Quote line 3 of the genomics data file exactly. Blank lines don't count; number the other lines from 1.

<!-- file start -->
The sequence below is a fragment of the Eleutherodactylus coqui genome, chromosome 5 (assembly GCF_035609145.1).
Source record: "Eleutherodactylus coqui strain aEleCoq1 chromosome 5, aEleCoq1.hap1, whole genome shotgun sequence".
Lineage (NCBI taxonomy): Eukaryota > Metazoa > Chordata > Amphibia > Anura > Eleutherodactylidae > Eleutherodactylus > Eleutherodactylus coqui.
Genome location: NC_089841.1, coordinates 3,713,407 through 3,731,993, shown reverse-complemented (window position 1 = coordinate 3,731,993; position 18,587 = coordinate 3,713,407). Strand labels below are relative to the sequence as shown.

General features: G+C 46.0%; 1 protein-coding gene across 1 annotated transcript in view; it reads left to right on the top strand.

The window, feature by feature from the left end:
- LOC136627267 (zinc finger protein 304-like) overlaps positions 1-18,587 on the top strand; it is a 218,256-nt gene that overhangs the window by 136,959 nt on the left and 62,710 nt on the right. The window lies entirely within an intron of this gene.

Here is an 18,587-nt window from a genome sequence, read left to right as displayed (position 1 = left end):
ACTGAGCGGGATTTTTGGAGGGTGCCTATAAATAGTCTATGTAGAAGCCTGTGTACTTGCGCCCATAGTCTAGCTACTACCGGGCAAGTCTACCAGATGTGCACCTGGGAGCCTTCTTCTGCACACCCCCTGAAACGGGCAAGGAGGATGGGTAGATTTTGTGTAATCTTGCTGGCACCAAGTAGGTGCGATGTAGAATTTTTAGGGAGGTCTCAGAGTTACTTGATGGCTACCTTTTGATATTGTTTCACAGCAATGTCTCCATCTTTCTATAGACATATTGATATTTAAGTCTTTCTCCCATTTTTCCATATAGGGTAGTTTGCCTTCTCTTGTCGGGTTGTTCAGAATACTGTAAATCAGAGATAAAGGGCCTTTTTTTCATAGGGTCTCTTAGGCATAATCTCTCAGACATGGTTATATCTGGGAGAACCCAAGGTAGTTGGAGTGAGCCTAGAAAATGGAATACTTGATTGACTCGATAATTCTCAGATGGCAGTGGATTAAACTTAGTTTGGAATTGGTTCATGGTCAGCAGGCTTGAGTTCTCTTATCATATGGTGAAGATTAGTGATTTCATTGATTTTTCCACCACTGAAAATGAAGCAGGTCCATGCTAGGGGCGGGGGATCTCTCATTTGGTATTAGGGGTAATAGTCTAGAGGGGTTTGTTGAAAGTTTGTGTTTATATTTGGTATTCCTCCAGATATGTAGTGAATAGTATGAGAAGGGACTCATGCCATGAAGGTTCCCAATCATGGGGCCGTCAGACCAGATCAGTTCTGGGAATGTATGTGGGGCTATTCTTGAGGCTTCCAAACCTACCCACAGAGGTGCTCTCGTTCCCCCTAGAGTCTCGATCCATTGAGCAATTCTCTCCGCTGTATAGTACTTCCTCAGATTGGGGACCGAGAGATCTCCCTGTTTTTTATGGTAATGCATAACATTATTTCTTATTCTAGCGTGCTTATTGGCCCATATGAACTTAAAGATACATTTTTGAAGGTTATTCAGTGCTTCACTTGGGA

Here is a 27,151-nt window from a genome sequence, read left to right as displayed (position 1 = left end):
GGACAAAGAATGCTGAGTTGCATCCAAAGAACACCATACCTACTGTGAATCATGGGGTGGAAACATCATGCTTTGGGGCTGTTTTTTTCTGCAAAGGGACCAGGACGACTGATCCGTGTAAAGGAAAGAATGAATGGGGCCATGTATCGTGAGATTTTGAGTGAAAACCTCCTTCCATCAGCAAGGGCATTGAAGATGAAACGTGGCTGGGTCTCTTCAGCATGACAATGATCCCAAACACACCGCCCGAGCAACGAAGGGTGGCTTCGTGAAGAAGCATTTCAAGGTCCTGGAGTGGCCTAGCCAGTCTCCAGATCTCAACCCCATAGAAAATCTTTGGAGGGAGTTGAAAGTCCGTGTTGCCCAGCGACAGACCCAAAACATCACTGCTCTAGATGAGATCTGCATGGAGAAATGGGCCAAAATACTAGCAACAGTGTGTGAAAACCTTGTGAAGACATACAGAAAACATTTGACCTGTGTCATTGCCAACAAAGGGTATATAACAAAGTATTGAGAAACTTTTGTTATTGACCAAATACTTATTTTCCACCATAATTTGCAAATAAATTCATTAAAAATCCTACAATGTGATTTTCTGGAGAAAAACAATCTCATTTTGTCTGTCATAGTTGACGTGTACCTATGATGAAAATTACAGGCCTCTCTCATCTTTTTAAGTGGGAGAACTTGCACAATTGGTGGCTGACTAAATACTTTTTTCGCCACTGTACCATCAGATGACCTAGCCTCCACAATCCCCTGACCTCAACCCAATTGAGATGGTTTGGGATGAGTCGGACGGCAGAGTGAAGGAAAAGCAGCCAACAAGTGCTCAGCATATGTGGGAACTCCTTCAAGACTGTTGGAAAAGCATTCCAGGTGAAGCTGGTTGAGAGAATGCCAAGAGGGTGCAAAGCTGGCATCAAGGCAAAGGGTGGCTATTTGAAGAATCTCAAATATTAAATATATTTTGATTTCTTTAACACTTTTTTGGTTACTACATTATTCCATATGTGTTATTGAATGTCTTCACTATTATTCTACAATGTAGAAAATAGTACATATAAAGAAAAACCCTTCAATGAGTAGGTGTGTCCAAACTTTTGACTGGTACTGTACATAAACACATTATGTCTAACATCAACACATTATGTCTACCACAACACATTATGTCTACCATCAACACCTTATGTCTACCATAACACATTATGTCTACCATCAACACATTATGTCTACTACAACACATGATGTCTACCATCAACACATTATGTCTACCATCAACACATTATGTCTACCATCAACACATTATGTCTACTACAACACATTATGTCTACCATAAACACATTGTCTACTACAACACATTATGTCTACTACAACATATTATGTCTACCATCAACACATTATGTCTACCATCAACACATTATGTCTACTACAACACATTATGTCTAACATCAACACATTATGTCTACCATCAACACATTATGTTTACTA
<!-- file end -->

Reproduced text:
Lineage (NCBI taxonomy): Eukaryota > Metazoa > Chordata > Amphibia > Anura > Eleutherodactylidae > Eleutherodactylus > Eleutherodactylus coqui.